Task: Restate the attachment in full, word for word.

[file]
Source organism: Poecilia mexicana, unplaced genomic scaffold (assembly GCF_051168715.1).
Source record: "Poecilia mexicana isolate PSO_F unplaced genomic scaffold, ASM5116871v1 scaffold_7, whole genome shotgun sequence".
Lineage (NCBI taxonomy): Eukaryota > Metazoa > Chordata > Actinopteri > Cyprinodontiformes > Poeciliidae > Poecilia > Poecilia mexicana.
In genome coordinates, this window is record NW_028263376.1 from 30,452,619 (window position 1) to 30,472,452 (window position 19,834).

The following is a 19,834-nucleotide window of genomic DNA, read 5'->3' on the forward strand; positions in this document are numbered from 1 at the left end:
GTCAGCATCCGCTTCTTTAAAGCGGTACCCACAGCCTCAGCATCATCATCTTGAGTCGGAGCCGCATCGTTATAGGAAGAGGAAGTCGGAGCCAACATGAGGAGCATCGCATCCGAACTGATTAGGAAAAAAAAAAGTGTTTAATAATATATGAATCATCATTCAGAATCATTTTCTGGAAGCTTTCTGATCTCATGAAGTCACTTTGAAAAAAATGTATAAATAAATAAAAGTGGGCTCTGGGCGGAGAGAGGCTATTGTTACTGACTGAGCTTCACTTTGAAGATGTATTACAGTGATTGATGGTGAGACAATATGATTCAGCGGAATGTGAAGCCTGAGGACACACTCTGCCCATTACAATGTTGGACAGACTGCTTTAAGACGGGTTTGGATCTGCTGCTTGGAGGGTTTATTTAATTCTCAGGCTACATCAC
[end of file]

Source organism: Poecilia mexicana, unplaced genomic scaffold (assembly GCF_051168715.1).
Source record: "Poecilia mexicana isolate PSO_F unplaced genomic scaffold, ASM5116871v1 scaffold_7, whole genome shotgun sequence".
Lineage (NCBI taxonomy): Eukaryota > Metazoa > Chordata > Actinopteri > Cyprinodontiformes > Poeciliidae > Poecilia > Poecilia mexicana.
In genome coordinates, this window is record NW_028263376.1 from 30,452,619 (window position 1) to 30,472,452 (window position 19,834).

The following is a 19,834-nucleotide window of genomic DNA, read 5'->3' on the forward strand; positions in this document are numbered from 1 at the left end:
GTCAGCATCCGCTTCTTTAAAGCGGTACCCACAGCCTCAGCATCATCATCTTGAGTCGGAGCCGCATCGTTATAGGAAGAGGAAGTCGGAGCCAACATGAGGAGCATCGCATCCGAACTGATTAGGAAAAAAAAAAGTGTTTAATAATATATGAATCATCATTCAGAATCATTTTCTGGAAGCTTTCTGATCTCATGAAGTCACTTTGAAAAAAATGTATAAATAAATAAAAGTGGGCTCTGGGCGGAGAGAGGCTATTGTTACTGACTGAGCTTCACTTTGAAGATGTATTACAGTGATTGATGGTGAGACAATATGATTCAGCGGAATGTGAAGCCTGAGGACACACTCTGCCCATTACAATGTTGGACAGACTGCTTTAAGACGGGTTTGGATCTGCTGCTTGGAGGGTTTATTTAATTCTCAGGCTACATCAC